Top Medical Journals Give Women Researchers Short Shrift : Shots - Health News Women scientists get first-author credit on medical studies much less often than their male coauthors. That has career implications and could even be skewing the study of women's health.
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Top Medical Journals Give Women Researchers Short Shrift

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Top Medical Journals Give Women Researchers Short Shrift

Top Medical Journals Give Women Researchers Short Shrift

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ROBERT SIEGEL, HOST:

When you go to the movies and you're sitting there in the theater, the music starts playing.

(SOUNDBITE OF MUSIC)

SIEGEL: It's hard to ignore the names that flash first on the screen - the director, the big stars. Well, in academic life, name placement matters, too. A new study reveals a gender gap in medical research publications. From KERA, Lauren Silverman explains why it matters for our health.

LAUREN SILVERMAN, BYLINE: Getting top billing isn't just about ego. Carolyn Lam is a cardiologist based in Singapore. She says the number of times you nab that first author spot on a research paper matters for your job.

CAROLYN LAM: So it affects everything from our tenureship to promotions to ultimately, therefore, our pay. So this is our livelihood.

SILVERMAN: That's why Lam was upset when she heard about new research showing women aren't often first authors in some of the world's most prestigious medical journals. In the movie industry, the gender gap has been critiqued, but in science circles...

BRIGET DA GRACA: There was no one really monitoring what was going on in the high-impact research for a decade (laughter).

SILVERMAN: Briget da Graca with Baylor Healthcare System in Dallas co-authored the study on the gender gap.

DA GRACA: That to me was slightly mind-blowing - that we all just assumed it was rocking along fine.

SILVERMAN: Turns out the rate of women publishing wasn't rocking along just fine. In the top journals they looked at, women's names appeared first 37 percent of the time. While it's gone up over the years, recently it's declined or flattened out in some journals.

DA GRACA: Honestly, that plateauing and/or dipping down in the last five years is a little concerning to me as a woman.

SILVERMAN: Oh, and guess what? The lead author of this research on the gender gap is not a woman.

DA GRACA: Our lead author is Dr. Giovani Filardo, which...

SILVERMAN: Is a man.

DA GRACA: ...Is a man, and some people have commented on this. But it works in our favor because you can't accuse us of being a group of anti-male feminists on a rant about women being underrepresented.

SILVERMAN: And this also matters for women's health. Research shows when women are first authors, you're more likely to see women participating in studies of new drugs or therapies. It's kind of like in the movie business where female directors are more likely to cast strong female characters.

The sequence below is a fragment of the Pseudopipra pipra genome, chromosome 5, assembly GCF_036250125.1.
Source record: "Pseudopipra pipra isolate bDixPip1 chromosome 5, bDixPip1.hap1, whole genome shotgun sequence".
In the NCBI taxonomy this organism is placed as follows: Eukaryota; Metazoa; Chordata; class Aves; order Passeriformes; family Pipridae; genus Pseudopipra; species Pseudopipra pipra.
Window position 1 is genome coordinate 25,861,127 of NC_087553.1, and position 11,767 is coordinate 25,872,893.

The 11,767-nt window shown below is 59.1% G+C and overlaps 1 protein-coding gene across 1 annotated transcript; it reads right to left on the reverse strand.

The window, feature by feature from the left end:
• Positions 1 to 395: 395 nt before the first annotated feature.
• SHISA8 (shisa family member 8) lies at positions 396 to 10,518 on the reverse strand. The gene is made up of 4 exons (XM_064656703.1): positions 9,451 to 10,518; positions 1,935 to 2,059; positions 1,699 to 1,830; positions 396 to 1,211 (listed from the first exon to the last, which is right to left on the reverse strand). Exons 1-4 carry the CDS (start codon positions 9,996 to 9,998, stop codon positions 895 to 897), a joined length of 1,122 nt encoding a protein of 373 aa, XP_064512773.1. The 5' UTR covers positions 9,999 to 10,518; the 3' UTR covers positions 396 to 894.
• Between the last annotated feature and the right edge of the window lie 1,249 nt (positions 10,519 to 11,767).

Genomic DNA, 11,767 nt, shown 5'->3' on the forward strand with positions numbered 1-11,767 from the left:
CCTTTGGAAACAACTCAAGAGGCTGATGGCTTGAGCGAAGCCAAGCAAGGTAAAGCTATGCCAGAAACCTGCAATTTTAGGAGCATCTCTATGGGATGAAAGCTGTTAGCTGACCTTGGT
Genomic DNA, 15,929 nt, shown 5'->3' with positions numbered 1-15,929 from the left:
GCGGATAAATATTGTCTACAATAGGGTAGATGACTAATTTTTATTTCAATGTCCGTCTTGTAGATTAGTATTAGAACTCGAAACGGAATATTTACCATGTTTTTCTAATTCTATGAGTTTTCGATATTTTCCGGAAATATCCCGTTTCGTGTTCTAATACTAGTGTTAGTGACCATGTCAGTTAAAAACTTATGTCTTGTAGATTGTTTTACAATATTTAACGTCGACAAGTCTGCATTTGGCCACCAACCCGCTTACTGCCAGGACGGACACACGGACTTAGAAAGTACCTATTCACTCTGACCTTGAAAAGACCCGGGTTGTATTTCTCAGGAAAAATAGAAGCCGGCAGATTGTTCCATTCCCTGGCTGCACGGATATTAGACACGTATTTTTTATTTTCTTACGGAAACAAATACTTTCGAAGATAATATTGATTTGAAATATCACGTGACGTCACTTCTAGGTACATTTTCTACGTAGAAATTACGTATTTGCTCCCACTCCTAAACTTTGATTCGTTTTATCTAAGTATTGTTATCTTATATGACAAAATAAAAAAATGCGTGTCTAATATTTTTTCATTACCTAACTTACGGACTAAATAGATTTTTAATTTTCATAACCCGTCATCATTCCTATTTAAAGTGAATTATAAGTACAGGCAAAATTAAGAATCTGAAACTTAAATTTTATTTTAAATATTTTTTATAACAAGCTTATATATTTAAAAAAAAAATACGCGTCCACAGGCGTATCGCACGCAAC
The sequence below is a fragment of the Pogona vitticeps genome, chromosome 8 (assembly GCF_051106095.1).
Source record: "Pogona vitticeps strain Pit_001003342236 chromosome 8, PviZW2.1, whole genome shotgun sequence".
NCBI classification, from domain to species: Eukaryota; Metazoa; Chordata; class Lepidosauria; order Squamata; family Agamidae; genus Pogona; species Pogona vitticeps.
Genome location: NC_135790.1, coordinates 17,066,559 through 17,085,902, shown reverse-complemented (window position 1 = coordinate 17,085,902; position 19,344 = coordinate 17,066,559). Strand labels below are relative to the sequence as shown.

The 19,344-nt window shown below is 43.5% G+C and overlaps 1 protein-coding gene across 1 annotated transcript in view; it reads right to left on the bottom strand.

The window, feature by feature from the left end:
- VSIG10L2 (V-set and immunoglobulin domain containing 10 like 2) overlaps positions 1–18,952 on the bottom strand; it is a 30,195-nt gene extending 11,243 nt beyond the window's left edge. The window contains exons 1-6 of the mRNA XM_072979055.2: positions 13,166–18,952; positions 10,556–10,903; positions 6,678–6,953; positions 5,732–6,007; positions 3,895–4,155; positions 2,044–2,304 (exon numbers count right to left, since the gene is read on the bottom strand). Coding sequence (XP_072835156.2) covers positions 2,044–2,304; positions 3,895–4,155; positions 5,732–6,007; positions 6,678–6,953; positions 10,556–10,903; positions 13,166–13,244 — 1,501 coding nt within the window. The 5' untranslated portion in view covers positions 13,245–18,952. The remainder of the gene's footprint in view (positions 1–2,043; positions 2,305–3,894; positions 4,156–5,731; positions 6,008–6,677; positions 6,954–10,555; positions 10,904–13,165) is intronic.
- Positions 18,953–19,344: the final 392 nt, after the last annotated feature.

Deborah Diercks heads the department of emergency medicine at UT Southwestern. When she designs research on why women are more likely to die of heart attacks, she approaches it differently than some men.

DEBORAH DIERCKS: I think a little bit more than some of my colleagues do about outside pressures or the reasons women delay going to the hospital. Is it because they're a caretaker or because they have pressures to finish the wash, pick up the kids?

SILVERMAN: She wonders if those pressures might be the same reasons women don't get top billing as often. Another possibility is bias in the review process. Diercks says the editors making decisions about who gets published - they're often men.

DIERCKS: I do believe that it's an unconscious and definitely unintentional - but it amazes me that it's still there.

SILVERMAN: The cardiologist in Singapore, Carolyn Lam - she also thinks any bias is unintentional. Actually, she partially blames herself. The last time she was working with two male colleagues on a journal submission, they started talking about whose name should appear first. She stayed silent, and her name - it went second.

LAM: I started examining myself a bit because - why didn't I ask to be first author? And I think that sort of behavior is pervasive in many, many fields.

SILVERMAN: Then, last month, Lam was finishing up another paper to submit again with two other male doctors. Again, one of her colleagues suggested putting his name first.

LAM: I was about to, you know, just quickly shoot off an email - oh, OK, you know, as long as our data gets published. And I really caught myself this time.

SILVERMAN: She said no. This time they submitted the paper with her name first. For NPR News, I'm Lauren Silverman in Dallas.

SIEGEL: And that story is part of a reporting partnership of NPR, local member stations and Kaiser Health News.

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